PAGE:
I was looking at fifa offside rules which are here. In the slide/page 26 it explains about a NO offside scenario like this

enter image description here

Do I need to consider that direction of the pass which in this case is backwards (B2 passing backwards to C)

To be more clear is this allowed?

enter image description here

As you can see the passing direction is forward. If this is allowed (not offside) then I have another follow-up question

  • As clearly said, yes this is allowed. C appears to be leveled or slightly behind the ball, and thus can never be in an offside position.
    – Don_Biglia
    Oct 5, 2015 at 7:21
  • Dupe or not? sports.stackexchange.com/questions/3/…
    – Don_Biglia
    Oct 5, 2015 at 7:26
  • @Don_Biglia: I don't think it is a duplicate. The other question is asking a very general question, and I think it is fine (maybe even better) to ask about specific aspects of the offside law too.
    – Fillet
    Oct 5, 2015 at 8:46
  • I was in doubt. But in the end even specific cases are going to refer to the general rules. I'm also starting to doubt if this is even a good question at all. He's asking if this is so according to Fifa rules while his images are in the fifa rules. The document he refers to is kind of the answer to his question and at the same time te source of his question. Feels like moving in circles or something like that :D
    – Don_Biglia
    Oct 5, 2015 at 9:52

2 Answers 2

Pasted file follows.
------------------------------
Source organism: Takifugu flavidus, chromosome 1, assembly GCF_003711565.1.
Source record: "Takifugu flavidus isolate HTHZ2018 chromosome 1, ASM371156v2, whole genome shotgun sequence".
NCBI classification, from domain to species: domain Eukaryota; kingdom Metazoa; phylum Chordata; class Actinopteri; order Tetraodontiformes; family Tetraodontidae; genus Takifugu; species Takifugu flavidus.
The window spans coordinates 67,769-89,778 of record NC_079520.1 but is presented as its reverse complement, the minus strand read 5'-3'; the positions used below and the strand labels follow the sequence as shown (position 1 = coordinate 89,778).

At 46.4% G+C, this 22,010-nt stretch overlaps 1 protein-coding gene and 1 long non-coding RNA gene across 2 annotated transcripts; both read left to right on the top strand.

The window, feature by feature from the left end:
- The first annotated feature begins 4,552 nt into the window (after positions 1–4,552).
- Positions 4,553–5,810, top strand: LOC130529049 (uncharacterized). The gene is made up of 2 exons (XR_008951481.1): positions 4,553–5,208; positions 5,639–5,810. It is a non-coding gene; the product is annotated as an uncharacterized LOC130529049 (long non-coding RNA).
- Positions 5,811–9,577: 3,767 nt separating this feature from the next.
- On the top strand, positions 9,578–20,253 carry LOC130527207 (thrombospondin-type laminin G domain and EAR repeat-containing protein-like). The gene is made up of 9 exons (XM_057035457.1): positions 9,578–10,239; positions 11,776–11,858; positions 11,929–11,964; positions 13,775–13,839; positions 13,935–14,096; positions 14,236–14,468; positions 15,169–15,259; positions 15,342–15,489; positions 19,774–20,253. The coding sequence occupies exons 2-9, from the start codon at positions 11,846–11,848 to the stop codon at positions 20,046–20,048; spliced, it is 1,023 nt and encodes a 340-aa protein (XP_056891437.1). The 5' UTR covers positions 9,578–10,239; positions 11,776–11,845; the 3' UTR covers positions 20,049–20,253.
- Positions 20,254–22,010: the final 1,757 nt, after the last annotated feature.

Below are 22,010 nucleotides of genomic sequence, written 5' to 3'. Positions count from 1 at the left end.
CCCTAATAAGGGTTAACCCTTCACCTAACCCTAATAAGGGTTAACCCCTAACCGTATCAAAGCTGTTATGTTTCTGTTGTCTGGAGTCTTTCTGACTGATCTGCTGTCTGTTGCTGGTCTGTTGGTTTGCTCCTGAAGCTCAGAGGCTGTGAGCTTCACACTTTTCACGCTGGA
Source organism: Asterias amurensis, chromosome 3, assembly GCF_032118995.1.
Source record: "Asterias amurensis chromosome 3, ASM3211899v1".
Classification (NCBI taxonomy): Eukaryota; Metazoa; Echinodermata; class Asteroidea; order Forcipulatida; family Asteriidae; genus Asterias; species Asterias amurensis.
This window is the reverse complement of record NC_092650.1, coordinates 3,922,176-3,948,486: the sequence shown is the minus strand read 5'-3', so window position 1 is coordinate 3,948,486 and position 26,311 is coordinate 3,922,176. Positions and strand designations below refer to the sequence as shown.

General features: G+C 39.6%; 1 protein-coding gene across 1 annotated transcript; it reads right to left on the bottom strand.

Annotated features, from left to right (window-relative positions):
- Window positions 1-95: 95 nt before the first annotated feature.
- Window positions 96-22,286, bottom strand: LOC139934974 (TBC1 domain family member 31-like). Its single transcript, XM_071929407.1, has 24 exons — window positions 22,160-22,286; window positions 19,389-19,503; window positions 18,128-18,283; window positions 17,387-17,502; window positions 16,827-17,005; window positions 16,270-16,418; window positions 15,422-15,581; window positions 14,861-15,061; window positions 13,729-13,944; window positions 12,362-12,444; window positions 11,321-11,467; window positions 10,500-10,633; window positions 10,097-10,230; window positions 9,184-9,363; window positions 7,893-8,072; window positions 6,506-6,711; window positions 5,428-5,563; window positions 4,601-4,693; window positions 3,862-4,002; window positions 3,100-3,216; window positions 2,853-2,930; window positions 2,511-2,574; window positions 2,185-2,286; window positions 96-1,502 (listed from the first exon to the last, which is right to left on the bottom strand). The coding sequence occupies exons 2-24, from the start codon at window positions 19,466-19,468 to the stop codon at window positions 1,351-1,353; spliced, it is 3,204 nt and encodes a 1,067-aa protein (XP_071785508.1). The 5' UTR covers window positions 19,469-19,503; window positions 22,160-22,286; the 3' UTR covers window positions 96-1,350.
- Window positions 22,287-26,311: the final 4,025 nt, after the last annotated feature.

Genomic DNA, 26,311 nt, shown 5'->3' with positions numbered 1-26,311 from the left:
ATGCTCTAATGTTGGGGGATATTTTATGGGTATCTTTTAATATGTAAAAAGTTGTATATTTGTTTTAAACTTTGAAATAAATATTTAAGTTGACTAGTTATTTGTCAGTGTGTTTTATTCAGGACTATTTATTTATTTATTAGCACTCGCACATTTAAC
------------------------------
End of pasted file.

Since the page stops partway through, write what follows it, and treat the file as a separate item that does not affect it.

The problem with your second scenary is not the pass per se.. is the position of player C. if player C is behind the ball, there is no problem if the pass go foward or backward, since the ball in that case is the line that mark offside position.


From page 36 of the 2015/16 FIFA Laws of the Game (emphasis mine):

A player is in an offside position if:

  • he is nearer to his opponents’ goal line than both the ball and the second-last opponent

In the first example provided in the question, player C is nearer to his opponents' goal line than the second-last opponent, but not the ball when the ball is last touched by a teammate. He is therefore not in an offside position and will not be penalised when he touches the ball.

In the second example provided in the question, in which player C is nearer to his opponents' goal than both the ball and the second-last opponent when the ball is last touched by a teammate (in the image provided by OP, player C is probably still just behind the ball even though I believe this is not what the original question intended). He is therefore in an offside position and will be penalised for interfering with play when he touches the ball.

Contrary to other answers (which since have been deleted), neither the direction that the ball is played nor where the player is standing when he touches the ball have any relevance on whether an offside offence has occurred.

  • Are you talking about the OP's examples?
    – Don_Biglia
    Oct 7, 2015 at 6:44
  • @Don_Biglia - yes. I'll make an edit to ensure this is clearer. Oct 7, 2015 at 7:23
  • Well then, C is not in an offside position, he is leveled with the ball. It's even said so: "No offside offence" is cleary in the example.
    – Don_Biglia
    Oct 7, 2015 at 8:07
  • The second picture is just the first one edited by OP. The fact it says "no offside offence" bears no relevance. You may be right, the goalside edge of the ball is probably just ahead of the front edge of C's toe, but I don't believe this is what OP was trying to show. I will make this edit however. Oct 7, 2015 at 23:57
  • As an aside, it's practically impossible for anyone to be level, given that the assistant referee should be comparing two infinitely thin lines across the field. The reason this is written into the laws is so that if they're so close that the AR can't tell, he rules the player onside. Oct 8, 2015 at 0:00

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